In the military, you learned how to assess risks. You became skilled at identifying risks and assessing their magnitude. Even more importantly you learned to mitigate risks. These skills may have saved your life in Afghanistan and Iraq. Are you aware that these risk assessment skills are critically important in business?
Whether in launching a new entrepreneurial venture or introducing a revolutionary product for a major corporation, astute business managers go through a process of identifying risks, assessing their magnitude and finding ways to mitigate them. Their goal is to create wealth for their company, community and themselves. They seek to avoid unnecessary risks and losses. How do you learn to apply your risk assessment skills to the business sector?
Graduate business degrees, such as an MBA or a Technology Commercialization program, provide options perfectly suited to transitioning veterans. Among your benefits is the Post 9/11 GI Bill, which covers tuition, books and a housing allowance, for those who pursue a degree after service. Further, one-year business master's utilizes only 12 months of the 36 month entitlement, which still leaves the majority of those benefits to transfer to family members.
The structured, analytical approach to developing an idea, assessing the risk, communicating the benefits, and successfully bringing it to market utilizes all of the skills you have developed during your career in the military. The primary problem is the initial transition – specifically, knowing the terrain and vocabulary of the private sector.
Look for a structured program designed to equip transitioning military officers and senior NCOs with the tools to figure out what you want to do – corporate mergers and acquisitions or starting a venture from the ground up, and everything in between. Most of you transitioning out have taken advantage of numerous transition workshops that guide you through crafting a resume, networking, and other basics of job searching; however, a one-year Master's program offers a much richer alternative. Unlike the weeklong transition courses that result in a 30-second elevator speech that summarizes your years of service, these programs are structured to prepare you to use the risk assessment skills learned in the military to communicate with private sector decision makers.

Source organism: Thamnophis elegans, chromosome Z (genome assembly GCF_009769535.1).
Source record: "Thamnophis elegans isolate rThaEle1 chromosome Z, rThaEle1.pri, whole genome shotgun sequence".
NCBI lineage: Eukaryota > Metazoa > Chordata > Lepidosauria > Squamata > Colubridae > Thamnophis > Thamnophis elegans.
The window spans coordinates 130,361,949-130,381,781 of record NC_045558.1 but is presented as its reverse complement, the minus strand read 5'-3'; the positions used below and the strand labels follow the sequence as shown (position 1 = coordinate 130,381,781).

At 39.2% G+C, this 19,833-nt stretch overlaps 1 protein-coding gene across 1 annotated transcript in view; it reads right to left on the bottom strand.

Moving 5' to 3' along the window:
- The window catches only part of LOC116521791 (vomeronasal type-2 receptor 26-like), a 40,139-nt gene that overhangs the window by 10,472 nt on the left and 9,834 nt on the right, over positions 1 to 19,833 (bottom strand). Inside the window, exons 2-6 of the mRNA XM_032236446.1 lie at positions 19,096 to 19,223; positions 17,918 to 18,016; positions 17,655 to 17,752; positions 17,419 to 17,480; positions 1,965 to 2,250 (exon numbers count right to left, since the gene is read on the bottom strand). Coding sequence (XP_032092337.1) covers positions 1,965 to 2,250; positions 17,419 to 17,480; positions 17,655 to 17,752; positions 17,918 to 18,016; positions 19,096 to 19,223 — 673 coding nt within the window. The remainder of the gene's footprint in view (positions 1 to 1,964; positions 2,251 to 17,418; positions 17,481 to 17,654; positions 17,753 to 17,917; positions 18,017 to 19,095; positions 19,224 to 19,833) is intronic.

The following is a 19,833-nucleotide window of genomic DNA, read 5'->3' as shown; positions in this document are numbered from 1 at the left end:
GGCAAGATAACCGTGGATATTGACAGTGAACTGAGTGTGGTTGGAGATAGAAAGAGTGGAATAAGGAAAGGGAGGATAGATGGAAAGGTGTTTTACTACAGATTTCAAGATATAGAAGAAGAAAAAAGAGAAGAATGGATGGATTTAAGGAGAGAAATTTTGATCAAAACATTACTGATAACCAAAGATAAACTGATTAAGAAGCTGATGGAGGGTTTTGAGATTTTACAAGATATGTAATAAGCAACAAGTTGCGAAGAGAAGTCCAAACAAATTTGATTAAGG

If you are interested in pursuing a Masters's degree, the University of Texas at Austin has a Master of Science in Technology Commercialization (MSTC) Program. 30% of the current MSTC class are active military or veterans. Designed for working professionals, classes meet on alternating weekends Friday evening and all day Saturday. All students are required to attend class – either by going to the classroom in Austin, Texas or attending live online from anywhere in the world with an Internet connection. You can also start the MSTC Program while you're still in the military or afterwards while you take a job.